Magazine article Diverse Issues in Higher Education

Accommodating Picky Palates: While There Remains Disagreement over the Prevalence of the "Freshman 15," College Health and Dining Officials Are Trying to Help Students Wade through Many; Convoluted Nutritional Choices

Magazine article Diverse Issues in Higher Education

Accommodating Picky Palates: While There Remains Disagreement over the Prevalence of the "Freshman 15," College Health and Dining Officials Are Trying to Help Students Wade through Many; Convoluted Nutritional Choices

Article excerpt

The menu offers Indian and Thai cuisine, along with ethnic entrees from around the globe. There is also a salad bar with organic ingredients, pasta and made-to-order omelettes. Sound like Sunday brunch at a four-star hotel? Dinner on a cruise ship?

Such offerings are actually fast becoming the norm at college dining halls around the country. At a time when the children of Baby Boomers are hitting higher education in record numbers, college officials have scrambled to accommodate their picky palates and their insistence for healthier meals than were served to past generations.

Meanwhile, debate and disagreement about the so-called "Freshman 15" continues. College health and dining officials are trying to help students wade through myriad convoluted nutritional choices that include trendy diets like South Beach and Atkins.

In addition, universities are increasingly eliminating artery clogging trans fat from cooking oil and from baked and fried foods. Low-sodium and less-processed foods are high in demand. Vegetarian and vegan options have expanded, while organic salad bars and sushi are fast becoming staples. Pizza and burgers remain cafeteria favorites, but these days they're more likely to have feta, bleu or goat cheese rather than cheddar.

"Kids today can get in their cars and go get whatever food they want if they don't like it here" says Dave Annis, executive director of food services at the 29,000-student University of Oklahoma. "Each kid wants something different. Here, we try to make it like living at home. I don't want any student to worry about food."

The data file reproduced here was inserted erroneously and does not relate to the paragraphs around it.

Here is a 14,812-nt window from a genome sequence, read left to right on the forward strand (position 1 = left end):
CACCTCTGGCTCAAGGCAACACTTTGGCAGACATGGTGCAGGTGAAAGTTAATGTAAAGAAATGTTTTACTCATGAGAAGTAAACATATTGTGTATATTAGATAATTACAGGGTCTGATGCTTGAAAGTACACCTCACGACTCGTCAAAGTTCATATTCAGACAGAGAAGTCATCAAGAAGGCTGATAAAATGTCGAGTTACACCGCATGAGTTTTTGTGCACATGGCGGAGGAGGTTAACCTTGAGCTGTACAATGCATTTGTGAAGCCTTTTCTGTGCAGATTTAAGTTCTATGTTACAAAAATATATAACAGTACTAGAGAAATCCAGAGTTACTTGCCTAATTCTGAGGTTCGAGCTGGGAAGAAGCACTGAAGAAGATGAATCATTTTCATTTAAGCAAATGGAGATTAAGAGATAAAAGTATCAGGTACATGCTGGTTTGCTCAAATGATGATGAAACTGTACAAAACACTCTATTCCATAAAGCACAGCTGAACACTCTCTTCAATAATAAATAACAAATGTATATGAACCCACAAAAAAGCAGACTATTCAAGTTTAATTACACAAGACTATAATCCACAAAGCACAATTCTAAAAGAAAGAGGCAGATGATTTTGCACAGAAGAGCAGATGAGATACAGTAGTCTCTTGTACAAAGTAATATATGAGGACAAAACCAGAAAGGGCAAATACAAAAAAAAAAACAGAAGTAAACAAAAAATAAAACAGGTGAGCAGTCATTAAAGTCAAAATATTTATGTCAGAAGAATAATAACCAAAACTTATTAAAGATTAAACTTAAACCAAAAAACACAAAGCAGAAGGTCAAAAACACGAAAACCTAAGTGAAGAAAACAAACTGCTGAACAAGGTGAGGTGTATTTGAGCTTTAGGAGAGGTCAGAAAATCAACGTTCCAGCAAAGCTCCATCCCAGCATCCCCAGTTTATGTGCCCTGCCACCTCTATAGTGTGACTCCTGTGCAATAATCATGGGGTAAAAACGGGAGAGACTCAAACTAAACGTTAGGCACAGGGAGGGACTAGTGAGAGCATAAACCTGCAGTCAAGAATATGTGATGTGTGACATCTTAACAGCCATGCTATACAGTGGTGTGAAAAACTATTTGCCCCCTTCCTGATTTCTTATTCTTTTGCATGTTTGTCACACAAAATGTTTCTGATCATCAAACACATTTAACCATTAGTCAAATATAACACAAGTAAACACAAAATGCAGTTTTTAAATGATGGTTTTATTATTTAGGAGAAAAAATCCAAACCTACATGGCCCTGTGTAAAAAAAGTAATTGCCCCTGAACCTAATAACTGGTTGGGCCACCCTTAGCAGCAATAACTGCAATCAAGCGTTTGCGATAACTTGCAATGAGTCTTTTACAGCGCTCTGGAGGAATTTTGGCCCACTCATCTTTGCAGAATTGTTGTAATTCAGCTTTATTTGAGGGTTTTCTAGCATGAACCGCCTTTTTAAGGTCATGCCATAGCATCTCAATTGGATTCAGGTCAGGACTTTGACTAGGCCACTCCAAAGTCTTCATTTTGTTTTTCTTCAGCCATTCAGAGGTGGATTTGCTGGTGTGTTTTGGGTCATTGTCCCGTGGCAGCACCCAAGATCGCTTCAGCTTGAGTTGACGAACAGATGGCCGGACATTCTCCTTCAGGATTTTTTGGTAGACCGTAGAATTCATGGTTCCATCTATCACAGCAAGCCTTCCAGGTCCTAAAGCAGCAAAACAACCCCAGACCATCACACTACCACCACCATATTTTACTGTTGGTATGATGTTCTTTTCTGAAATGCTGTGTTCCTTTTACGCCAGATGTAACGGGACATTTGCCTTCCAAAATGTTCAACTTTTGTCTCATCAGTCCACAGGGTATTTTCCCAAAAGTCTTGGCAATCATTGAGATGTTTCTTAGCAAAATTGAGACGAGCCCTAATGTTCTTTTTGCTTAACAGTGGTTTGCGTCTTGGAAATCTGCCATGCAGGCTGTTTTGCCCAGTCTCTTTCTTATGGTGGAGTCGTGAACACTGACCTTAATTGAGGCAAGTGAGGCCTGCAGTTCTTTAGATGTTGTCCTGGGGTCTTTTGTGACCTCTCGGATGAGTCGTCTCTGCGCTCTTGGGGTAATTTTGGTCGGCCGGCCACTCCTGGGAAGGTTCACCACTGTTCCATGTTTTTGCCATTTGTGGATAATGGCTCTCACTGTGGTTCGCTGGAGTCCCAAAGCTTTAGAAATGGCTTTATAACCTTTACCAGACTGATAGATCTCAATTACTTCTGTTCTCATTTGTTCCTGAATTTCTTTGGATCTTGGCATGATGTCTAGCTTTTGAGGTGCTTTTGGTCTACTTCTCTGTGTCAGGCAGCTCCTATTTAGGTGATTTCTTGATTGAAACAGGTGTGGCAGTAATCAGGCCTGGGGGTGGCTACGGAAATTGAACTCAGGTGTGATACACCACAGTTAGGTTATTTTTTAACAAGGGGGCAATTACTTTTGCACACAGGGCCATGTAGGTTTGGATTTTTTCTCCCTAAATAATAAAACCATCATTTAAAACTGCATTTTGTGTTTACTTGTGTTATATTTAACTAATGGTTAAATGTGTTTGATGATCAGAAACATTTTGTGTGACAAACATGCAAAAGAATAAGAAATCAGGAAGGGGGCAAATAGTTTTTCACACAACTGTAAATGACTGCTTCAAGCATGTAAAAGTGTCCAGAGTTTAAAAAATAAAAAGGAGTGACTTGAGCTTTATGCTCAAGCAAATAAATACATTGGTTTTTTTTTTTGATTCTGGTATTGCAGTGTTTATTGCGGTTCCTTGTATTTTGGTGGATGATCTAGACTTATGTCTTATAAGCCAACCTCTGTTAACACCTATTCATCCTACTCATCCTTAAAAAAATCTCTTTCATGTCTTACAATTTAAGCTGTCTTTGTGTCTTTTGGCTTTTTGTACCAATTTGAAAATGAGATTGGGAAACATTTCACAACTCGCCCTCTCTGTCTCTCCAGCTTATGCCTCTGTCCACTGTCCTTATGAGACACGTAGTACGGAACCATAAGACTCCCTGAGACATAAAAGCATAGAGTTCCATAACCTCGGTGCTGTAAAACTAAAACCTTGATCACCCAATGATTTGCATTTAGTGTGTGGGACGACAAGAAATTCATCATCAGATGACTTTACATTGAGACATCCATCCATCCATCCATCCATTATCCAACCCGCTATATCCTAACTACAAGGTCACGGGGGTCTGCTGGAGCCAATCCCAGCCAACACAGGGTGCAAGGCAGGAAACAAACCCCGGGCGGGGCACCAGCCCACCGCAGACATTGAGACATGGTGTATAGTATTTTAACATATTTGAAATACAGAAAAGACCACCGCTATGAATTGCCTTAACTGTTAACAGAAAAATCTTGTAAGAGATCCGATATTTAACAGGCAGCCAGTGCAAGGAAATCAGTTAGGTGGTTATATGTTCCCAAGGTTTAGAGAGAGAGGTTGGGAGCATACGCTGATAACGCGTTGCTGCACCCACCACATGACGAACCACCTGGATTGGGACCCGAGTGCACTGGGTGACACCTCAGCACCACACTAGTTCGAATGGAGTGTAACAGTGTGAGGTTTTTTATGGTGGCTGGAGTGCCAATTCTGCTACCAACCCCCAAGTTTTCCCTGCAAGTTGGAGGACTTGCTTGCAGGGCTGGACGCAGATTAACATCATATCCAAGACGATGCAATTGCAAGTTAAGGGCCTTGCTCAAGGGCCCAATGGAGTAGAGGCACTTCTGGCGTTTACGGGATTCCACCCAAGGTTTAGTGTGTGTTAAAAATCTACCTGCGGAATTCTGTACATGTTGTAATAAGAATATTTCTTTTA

OU requires freshmen to live on campus and to purchase a meal plan at its all-you-can-eat facility. Lunch choices on a recent Friday varied from Tandoori chicken to chicken fried steak. On a recent Sunday, vegetables offered at dinner ran the garnet from bok choy to acorn squash. Almost every day, students can choose from among Asian stir-fry, an extensive deli as well as smokehouse-style barbecue and grilled-to-order meats.

Food choices have grown so important to today's college student that some surveys are showing it among the top factors--not far behind academic programs and location--in where students decide to enroll, says Annis, who is also president-elect of the National Association of College & University Food Services.

Most days at Marist College in Poughkeepsie, N.Y., students can have a customized omelette or pasta--or both--cooked for them while they wait. The deli bar is a constant, too. When a student recently told executive chef Robert Vita of his doctor-prescribed diet limiting his meat intake to chicken, Vita told him there were plenty of options beyond the hot chicken entrees often offered in the line. Chicken appears daily on the salad bar, the sandwich station and the pasta line. It's also a frequent pizza topping.

"They eat better than I ever did," says Vita, a 1978 graduate of the Culinary Institute of America. "There's an incredible variety here. We go out of our way to accommodate all kinds of dietary needs."

Vita and his co-workers pay so much attention to detail that, at Marist, a separate toaster is used for gluten-free bread.

Themed meals are offered even at schools that still have 28-day menus that repeat every month. Savannah State University, for instance, offers an occasional Hawaiian luau and, at week's end, fish "fryday." Numerous choices of vegetables and soups also are showing up there every day.

Coinciding with the efforts to customize meals, campuses are increasingly trying to help students make healthy choices. For instance, many schools around the country now post nutritional information online or in their cafeterias. And many now have on-site nutritionists, says Julie Weber, New Mexico State University's housing and residential life director. At American University, where Weber worked for 10 years, a nutritionist leads a tour of the dining hall, showing students how to make choices conforming to a Weight Watchers diet plan. …

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